18 Types of Cilantro With Sophisticated Flavors
Author: Jen Worst | Editor: Omar Alonso
Review & Research: Jen Worst & Chris Miller
Believe it or not, all the many types of cilantro are among the most used greens that work as a food source and also act as a herb for natural remedies. It is used on dishes to bring out a citrusy complex flavor.
Not everyone will like the use of cilantro, but most people do and has been using it since ancient times. Cilantro was discovered in 6,000 B.C. in the Mediterranean. Since then it has been cultivated in abundance throughout West Asia, Northern Africa, and Southern Europe.
Now as you discover, you are likely to find many different types of cilantro. In this article, we will be discussing some common cilantro varieties that are available.
18 Types of Cilantro
Cilantro is also known as the Chinese parsley and are essentially coriander plant leaves. There are many variations of cilantro around the world, and we are here to highlight each type and its properties for you. And we won't leave you hanging without some tips on how to grow cilantro when you find the types you want to try.
Also identified as Rau Ram and Phak Phai, it is a flavorful ingredient that grows in places like zone 10. This particular cilantro has narrow leaves with veins on each side and smooth margins on the surface. The whole part of this plant, including the leaf and stem can be used in food preparation.
These leaves are mostly used in Vietnamese soups and salads. Vietnamese cilantro cannot withstand a cold climate, and if exposed to low temperature, it is best to avoid using it until it is restored.
The taste of these cilantro types is more lemony, peppery, and spicy, which turns out to be a match winner in making Asian dishes.
This particular green came from the American region. It is also known as Mexican coriander or spiny coriander. Culantro is an ideal replacement for leaf cilantro. It has an appearance like saw leaf or long leaf lettuce and can be used for cooking as well as medicinal purposes.
Culantro produces a rich citrusy aroma when used as a food ingredient. You can find the use of Culantro in many Mexican dishes. This leafy ingredient has been widely used in the West Indies and American nations for making stews, chorizo, etc.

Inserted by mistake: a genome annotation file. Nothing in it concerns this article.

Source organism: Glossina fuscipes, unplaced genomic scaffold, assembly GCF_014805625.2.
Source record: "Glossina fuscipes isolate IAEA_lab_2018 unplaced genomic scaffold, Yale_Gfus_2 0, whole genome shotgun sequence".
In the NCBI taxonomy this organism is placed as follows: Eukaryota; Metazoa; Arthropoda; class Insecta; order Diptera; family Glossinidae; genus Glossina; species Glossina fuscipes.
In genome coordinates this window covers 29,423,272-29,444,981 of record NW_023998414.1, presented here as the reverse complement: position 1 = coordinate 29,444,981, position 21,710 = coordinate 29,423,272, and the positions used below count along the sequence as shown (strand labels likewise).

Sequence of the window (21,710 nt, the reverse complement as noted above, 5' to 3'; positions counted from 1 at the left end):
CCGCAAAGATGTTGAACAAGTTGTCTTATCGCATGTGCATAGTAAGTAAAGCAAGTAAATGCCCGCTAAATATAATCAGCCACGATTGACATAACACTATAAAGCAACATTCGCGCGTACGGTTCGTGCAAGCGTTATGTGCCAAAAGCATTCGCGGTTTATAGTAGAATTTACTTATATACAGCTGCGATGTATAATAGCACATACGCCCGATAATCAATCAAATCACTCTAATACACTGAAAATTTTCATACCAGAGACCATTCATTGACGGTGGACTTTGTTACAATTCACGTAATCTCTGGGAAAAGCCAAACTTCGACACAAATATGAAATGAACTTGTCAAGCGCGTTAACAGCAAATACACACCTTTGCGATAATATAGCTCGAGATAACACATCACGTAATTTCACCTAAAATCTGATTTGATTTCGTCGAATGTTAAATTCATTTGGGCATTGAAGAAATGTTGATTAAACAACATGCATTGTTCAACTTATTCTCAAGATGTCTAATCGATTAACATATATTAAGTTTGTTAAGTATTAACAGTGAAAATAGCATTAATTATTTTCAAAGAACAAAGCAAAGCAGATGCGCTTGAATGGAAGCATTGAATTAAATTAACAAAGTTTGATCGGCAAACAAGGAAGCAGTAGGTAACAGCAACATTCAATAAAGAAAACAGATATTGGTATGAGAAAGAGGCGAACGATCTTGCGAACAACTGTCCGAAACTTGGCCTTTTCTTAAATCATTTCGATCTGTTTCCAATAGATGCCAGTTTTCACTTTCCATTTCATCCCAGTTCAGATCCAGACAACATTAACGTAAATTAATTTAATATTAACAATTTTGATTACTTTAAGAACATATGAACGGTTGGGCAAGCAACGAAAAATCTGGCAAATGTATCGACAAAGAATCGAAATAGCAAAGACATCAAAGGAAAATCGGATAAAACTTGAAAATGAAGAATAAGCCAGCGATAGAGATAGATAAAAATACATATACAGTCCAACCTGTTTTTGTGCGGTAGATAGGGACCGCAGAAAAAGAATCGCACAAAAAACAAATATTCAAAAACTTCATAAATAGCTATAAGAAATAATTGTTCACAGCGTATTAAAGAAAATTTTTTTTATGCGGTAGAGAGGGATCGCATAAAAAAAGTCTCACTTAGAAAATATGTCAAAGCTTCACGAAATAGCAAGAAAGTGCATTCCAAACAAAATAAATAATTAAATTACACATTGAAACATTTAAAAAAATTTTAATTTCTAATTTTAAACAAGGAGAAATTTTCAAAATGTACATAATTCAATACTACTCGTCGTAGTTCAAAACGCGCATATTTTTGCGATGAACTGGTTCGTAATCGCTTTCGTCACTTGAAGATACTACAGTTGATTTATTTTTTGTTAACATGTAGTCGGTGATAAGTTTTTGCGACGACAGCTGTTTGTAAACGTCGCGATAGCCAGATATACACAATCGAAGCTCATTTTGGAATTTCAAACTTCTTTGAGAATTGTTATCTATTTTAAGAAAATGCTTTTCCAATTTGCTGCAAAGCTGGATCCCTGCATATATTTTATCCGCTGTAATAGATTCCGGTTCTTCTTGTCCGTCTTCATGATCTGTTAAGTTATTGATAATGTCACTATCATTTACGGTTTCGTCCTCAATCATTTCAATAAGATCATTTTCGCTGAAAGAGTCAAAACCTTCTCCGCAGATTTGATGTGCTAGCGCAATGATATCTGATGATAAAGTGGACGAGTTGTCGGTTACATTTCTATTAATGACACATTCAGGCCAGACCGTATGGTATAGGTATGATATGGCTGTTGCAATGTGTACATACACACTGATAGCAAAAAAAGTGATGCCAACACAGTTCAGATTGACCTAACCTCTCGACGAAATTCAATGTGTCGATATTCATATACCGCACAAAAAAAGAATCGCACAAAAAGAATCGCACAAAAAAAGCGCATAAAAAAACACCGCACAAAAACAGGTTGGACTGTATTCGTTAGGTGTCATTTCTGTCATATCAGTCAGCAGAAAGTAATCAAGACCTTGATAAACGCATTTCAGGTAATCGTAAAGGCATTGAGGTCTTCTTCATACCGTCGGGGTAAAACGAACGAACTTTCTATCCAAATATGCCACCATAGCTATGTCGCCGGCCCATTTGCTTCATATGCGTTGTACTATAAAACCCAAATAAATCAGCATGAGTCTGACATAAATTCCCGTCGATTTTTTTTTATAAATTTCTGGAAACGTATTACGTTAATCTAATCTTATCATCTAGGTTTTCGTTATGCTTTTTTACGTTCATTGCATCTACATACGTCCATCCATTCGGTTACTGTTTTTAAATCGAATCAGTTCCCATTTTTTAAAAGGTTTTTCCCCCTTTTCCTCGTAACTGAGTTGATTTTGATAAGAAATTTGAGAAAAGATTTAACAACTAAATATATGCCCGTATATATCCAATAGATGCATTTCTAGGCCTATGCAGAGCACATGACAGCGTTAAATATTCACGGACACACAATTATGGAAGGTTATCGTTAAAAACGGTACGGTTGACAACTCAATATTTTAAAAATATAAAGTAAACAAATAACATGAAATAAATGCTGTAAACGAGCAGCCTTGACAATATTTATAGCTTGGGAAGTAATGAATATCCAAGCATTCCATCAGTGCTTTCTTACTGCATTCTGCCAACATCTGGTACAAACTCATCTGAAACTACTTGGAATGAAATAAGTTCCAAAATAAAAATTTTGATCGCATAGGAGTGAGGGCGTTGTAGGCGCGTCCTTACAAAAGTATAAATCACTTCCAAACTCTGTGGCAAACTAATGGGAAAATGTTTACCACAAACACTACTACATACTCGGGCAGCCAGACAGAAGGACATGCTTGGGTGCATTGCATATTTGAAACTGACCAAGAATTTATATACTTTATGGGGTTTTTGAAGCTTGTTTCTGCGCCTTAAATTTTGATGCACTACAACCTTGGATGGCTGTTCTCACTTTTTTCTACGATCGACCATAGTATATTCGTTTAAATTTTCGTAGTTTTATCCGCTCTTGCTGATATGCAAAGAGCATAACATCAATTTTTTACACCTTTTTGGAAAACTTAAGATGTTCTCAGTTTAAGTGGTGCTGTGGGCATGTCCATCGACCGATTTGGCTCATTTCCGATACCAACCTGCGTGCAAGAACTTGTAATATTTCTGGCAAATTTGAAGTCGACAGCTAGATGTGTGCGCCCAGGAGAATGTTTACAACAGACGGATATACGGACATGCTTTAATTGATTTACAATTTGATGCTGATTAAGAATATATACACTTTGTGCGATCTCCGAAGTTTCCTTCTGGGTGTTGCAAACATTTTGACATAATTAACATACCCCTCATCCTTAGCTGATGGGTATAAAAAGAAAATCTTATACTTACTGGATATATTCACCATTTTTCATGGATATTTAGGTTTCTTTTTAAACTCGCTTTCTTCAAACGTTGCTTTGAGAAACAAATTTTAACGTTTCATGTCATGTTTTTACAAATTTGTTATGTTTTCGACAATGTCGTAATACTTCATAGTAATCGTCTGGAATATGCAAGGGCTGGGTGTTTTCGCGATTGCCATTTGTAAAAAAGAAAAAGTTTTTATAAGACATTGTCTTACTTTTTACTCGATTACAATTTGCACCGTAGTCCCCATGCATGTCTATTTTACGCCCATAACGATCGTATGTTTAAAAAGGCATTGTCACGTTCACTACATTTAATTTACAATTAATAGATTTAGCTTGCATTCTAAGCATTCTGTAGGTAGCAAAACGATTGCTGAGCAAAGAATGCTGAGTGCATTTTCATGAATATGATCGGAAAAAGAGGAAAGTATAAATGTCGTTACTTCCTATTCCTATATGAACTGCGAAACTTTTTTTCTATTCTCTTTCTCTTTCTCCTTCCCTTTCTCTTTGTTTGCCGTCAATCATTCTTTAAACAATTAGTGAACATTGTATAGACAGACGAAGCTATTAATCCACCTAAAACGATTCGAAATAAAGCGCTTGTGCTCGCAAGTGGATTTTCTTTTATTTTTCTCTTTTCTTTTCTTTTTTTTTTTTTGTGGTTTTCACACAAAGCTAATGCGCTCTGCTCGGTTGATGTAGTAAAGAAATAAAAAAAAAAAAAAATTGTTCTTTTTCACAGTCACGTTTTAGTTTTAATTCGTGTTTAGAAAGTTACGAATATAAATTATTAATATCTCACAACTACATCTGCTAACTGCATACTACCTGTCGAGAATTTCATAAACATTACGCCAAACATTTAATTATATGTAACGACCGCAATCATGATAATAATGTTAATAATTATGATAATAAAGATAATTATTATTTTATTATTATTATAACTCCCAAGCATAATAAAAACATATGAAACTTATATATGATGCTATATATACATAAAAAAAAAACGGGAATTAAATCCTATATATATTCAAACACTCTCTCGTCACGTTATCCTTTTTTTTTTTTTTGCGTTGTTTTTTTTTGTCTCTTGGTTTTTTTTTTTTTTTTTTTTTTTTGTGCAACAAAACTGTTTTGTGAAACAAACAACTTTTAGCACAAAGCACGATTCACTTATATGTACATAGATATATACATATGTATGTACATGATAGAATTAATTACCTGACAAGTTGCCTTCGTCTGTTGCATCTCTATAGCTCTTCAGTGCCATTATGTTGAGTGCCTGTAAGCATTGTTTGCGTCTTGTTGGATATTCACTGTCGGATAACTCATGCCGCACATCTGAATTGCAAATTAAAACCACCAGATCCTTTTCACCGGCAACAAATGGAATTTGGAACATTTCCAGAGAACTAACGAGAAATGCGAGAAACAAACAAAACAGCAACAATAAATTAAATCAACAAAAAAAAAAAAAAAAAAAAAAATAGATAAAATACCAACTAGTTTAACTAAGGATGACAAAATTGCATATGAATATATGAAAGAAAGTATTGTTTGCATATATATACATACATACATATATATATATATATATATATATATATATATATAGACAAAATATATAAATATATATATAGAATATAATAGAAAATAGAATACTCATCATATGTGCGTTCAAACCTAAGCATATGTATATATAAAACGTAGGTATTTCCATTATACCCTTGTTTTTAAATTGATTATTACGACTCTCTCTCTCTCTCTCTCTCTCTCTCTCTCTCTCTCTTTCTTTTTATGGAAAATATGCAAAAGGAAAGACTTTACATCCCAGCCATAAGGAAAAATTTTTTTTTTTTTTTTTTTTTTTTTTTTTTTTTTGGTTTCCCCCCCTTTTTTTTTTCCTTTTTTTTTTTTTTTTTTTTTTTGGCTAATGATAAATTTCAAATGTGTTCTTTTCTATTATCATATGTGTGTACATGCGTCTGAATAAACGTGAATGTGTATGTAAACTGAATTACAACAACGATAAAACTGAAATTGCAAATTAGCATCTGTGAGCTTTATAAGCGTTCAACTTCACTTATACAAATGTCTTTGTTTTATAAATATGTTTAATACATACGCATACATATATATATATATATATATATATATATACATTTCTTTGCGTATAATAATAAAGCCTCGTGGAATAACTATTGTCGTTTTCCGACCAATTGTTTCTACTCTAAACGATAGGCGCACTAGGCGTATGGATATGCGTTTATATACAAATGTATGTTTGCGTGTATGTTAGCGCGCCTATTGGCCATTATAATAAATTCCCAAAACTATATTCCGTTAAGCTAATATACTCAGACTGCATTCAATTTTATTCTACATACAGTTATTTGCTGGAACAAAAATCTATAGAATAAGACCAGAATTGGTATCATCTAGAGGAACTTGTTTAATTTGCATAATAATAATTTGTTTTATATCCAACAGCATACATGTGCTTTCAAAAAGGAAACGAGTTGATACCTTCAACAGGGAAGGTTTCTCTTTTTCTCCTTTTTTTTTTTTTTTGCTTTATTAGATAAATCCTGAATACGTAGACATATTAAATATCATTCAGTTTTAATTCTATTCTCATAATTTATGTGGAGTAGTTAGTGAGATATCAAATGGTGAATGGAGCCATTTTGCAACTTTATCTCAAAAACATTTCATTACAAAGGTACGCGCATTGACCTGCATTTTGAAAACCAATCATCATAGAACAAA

These varieties of cilantro are known to have more potency than cilantro leaf and has a strong floral smell which can be wisely paired with thyme and black pepper to give a flavor to a dish.
The Indian coriander, also known as Indian summer cilantro or Dhania is a staple ingredient in Indian dishes. These types of cilantro are quite hard to cultivate and needs good care. It takes 2 years or more to work on its full growth. The taste is delicate, a little citrusy, and sugary and, therefore a favorite amongst many people.
One problem that people face while growing this cilantro is that it attracts pests, and therefore, those who plan to cultivate it have to be experienced enough to care for these essential food sources.
With the flavor it offers, you will be able to make some of the scrumptious Indian dishes at your home. It is known as one of the most used ingredients in the sub-continent.
If you are looking for a mild acidic herb, then this Moroccan Coriander can be a good choice. It is spicy and warm but not as acidic as the other variants. It is best suited to make chutneys and soups because of the sweet and citrus flavor.
Originated in North Africa, it is one of the most used green ingredients in most countries, mostly the middle eastern and Latin ones. These cilantro types have a particular advantage over other variants. It emits a pleasant smell that can counter all the foul smells to give the dish a perfect aroma.
This coriander is well suited for hot weather, but we would suggest you not harvest it for too long. Moroccan coriander tastes more warm and toasty and is mild than Indian dhania.
If you are a fan of salsa dishes, then you are probably familiar with Delfino cilantro. It is a high-yielding green that is suited for summer dishes. The good thing about this cilantro is that it can be chopped to perfection and will go on to dishes like gravies, fish curry, soups, and others to add flavors.
These different kinds of cilantro look like a fern and has dense foliage. This cilantro can be harvested in a garden. It has slow bolting leaves and will thrive in hot summer weather. It's time to make the salsa dishes at your home.
Many of you might know cilantro leaves bolt prematurely, which can be a pain in the neck and hamper the quality of the food. With Slo-Bolt cilantro, you can be assured that the bolting won't be there.
These types of cilantro are members of the carrot species and is famous in Latin America. You can pair it with salsa and Mexican disease to alleviate the taste of your finger-licking creation. The leaves of the Slo-Bolt cilantro are very delicate and tender and produce citrusy and spicy notes, best for making salads.
It is a plant that grows fast and has superior yielding seeds and quick maturing leaves. When it comes to appearance, this cilantro has fine steam and is very leafy. It has light green color and has a spicy touch to it. The sweetness is also there to a certain limit that it can balance meat marination.
The seeds of this cilantro can be useful in making bread and pastries. As it flowers at a slower rate the smell and taste remain intact for a longer period. The seeds can also be crushed and added to make stews. It is a common ingredient in Mexican and Caribbean cuisine.
Looking for less bitter cilantro? Then leisure cilantro can be a wise pick. It is probably the most rounded cilantro out there. It bolts slowly and is very hardy; therefore withstands tough weather.